Air traffic control call signs

I am a huge fan of LiveATC.net. I often listen to the San Jose airport control tower and/or NORCAL Approach as background noise at home, in the office, or while driving; it is always interesting and often educational. One of the most interesting things I’ve heard is the variety of callsigns for different aircraft and operators. Some of these are pretty prosaic– if you hear “UPS 9336 Heavy” or “Southwest 229″ that tells you everything you need to know. There are some others that are more colorful, though:

  • “Traffic Watch” is a popular call during rush hour.
  • Stanford (“Stanford One”) and several other medical helicopter operators are unpredictably active; you never know when they’ll pop up.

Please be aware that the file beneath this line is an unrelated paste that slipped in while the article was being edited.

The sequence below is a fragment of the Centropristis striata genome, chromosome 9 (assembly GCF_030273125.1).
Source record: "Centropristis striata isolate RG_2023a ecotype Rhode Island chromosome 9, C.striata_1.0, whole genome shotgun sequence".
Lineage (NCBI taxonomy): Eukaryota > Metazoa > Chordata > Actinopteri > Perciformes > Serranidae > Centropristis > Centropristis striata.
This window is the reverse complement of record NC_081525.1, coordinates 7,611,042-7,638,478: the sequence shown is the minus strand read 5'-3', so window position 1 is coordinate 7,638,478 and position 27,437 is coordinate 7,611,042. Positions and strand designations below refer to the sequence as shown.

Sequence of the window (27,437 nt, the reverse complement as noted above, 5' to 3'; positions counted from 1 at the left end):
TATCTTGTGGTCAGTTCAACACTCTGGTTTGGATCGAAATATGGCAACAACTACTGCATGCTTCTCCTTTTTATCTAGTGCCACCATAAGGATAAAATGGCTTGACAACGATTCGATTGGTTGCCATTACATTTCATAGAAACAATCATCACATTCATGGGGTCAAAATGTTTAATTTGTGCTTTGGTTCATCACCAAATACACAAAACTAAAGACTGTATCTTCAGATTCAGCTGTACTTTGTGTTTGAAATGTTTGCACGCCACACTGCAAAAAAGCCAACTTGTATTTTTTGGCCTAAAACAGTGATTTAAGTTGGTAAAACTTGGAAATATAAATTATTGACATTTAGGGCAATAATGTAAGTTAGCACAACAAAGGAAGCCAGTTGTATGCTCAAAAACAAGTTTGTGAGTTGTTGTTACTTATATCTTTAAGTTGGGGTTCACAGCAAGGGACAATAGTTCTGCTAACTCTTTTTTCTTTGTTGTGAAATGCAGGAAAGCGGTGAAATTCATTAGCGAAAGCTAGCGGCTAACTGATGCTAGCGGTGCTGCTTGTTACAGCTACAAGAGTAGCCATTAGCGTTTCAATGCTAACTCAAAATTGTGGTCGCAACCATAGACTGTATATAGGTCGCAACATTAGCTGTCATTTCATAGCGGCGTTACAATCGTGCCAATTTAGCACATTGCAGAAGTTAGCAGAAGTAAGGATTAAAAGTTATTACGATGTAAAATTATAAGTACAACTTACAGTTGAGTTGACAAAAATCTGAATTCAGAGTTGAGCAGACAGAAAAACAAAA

• There’s at least one Boeing Business Jet operating out of SJC with the call sign “Boeing 1 Tango Sierra”; I haven’t taken the time to figure out whose it is, but I’m betting Google.
  • “Redstripe” is the call sign for JetSuite, a private fractional-ownership jet company.
  • I’m not sure who owns the “Starbase” call sign but it sounds cool on the radio. The only references I could find to it were here and here, and they’re inconclusive. (Looks like the FAA thinks the second one is dispositive.)
  • “Dotcom” is an umbrella call sign offered by FltPlan.com; you can sign up for their service and then use one of their calls (e.g. “Dotcom 521″) instead of your aircraft registration number. This is useful to keep your competitors (or other interested parties) from performing physical traffic analysis on your airplanes.

There’s a pretty good list of airline callsigns that covers many international airlines, and it looks like the FAA’s official list is here (for some reason it doesn’t seem to be well indexed in Google). Other fun callsigns on the FAA list: Sputter,  Jigsaw, Flapjack,  Raptor, and Argonaut. Maybe I should print out a copy and start checking off the ones that I hear!

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